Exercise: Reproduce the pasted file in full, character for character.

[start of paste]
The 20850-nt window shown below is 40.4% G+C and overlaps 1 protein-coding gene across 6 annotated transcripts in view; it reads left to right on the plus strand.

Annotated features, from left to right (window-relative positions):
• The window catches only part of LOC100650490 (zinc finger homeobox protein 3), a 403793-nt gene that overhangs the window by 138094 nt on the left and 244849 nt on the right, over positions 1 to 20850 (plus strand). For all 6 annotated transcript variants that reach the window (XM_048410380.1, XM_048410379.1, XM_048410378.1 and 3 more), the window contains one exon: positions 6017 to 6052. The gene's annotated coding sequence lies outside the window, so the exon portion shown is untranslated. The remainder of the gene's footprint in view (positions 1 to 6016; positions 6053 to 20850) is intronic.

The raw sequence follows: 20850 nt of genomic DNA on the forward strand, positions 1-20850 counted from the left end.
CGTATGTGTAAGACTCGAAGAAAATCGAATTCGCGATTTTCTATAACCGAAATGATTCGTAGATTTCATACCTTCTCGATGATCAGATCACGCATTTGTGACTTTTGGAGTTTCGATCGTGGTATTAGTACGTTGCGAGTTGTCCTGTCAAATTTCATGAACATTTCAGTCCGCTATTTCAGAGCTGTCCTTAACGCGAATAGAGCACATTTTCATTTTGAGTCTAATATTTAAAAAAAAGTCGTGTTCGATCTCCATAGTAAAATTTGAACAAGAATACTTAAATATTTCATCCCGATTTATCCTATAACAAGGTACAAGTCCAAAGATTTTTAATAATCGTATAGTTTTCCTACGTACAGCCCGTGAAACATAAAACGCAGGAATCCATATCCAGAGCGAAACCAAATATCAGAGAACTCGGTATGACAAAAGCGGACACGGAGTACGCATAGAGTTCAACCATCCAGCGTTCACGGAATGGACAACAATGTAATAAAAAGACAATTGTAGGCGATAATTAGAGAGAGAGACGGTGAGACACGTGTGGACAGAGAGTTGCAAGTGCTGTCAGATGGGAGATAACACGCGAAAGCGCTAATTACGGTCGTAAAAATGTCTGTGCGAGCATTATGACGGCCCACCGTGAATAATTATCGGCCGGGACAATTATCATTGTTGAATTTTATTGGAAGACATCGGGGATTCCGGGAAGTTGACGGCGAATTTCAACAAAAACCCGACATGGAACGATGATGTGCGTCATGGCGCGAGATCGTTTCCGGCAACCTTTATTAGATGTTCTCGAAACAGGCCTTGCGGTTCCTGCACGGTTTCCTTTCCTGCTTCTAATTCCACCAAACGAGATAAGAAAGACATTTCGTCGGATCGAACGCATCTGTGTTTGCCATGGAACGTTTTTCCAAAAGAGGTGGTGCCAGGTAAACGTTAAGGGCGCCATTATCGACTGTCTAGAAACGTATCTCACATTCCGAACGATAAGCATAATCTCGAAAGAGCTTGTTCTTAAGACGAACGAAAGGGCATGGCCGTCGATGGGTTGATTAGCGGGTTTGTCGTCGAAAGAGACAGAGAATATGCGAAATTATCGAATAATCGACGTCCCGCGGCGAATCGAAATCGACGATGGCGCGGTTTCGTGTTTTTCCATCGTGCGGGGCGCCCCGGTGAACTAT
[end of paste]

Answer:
The 20850-nt window shown below is 40.4% G+C and overlaps 1 protein-coding gene across 6 annotated transcripts in view; it reads left to right on the plus strand.

Annotated features, from left to right (window-relative positions):
• The window catches only part of LOC100650490 (zinc finger homeobox protein 3), a 403793-nt gene that overhangs the window by 138094 nt on the left and 244849 nt on the right, over positions 1 to 20850 (plus strand). For all 6 annotated transcript variants that reach the window (XM_048410380.1, XM_048410379.1, XM_048410378.1 and 3 more), the window contains one exon: positions 6017 to 6052. The gene's annotated coding sequence lies outside the window, so the exon portion shown is untranslated. The remainder of the gene's footprint in view (positions 1 to 6016; positions 6053 to 20850) is intronic.

The raw sequence follows: 20850 nt of genomic DNA on the forward strand, positions 1-20850 counted from the left end.
CGTATGTGTAAGACTCGAAGAAAATCGAATTCGCGATTTTCTATAACCGAAATGATTCGTAGATTTCATACCTTCTCGATGATCAGATCACGCATTTGTGACTTTTGGAGTTTCGATCGTGGTATTAGTACGTTGCGAGTTGTCCTGTCAAATTTCATGAACATTTCAGTCCGCTATTTCAGAGCTGTCCTTAACGCGAATAGAGCACATTTTCATTTTGAGTCTAATATTTAAAAAAAAGTCGTGTTCGATCTCCATAGTAAAATTTGAACAAGAATACTTAAATATTTCATCCCGATTTATCCTATAACAAGGTACAAGTCCAAAGATTTTTAATAATCGTATAGTTTTCCTACGTACAGCCCGTGAAACATAAAACGCAGGAATCCATATCCAGAGCGAAACCAAATATCAGAGAACTCGGTATGACAAAAGCGGACACGGAGTACGCATAGAGTTCAACCATCCAGCGTTCACGGAATGGACAACAATGTAATAAAAAGACAATTGTAGGCGATAATTAGAGAGAGAGACGGTGAGACACGTGTGGACAGAGAGTTGCAAGTGCTGTCAGATGGGAGATAACACGCGAAAGCGCTAATTACGGTCGTAAAAATGTCTGTGCGAGCATTATGACGGCCCACCGTGAATAATTATCGGCCGGGACAATTATCATTGTTGAATTTTATTGGAAGACATCGGGGATTCCGGGAAGTTGACGGCGAATTTCAACAAAAACCCGACATGGAACGATGATGTGCGTCATGGCGCGAGATCGTTTCCGGCAACCTTTATTAGATGTTCTCGAAACAGGCCTTGCGGTTCCTGCACGGTTTCCTTTCCTGCTTCTAATTCCACCAAACGAGATAAGAAAGACATTTCGTCGGATCGAACGCATCTGTGTTTGCCATGGAACGTTTTTCCAAAAGAGGTGGTGCCAGGTAAACGTTAAGGGCGCCATTATCGACTGTCTAGAAACGTATCTCACATTCCGAACGATAAGCATAATCTCGAAAGAGCTTGTTCTTAAGACGAACGAAAGGGCATGGCCGTCGATGGGTTGATTAGCGGGTTTGTCGTCGAAAGAGACAGAGAATATGCGAAATTATCGAATAATCGACGTCCCGCGGCGAATCGAAATCGACGATGGCGCGGTTTCGTGTTTTTCCATCGTGCGGGGCGCCCCGGTGAACTAT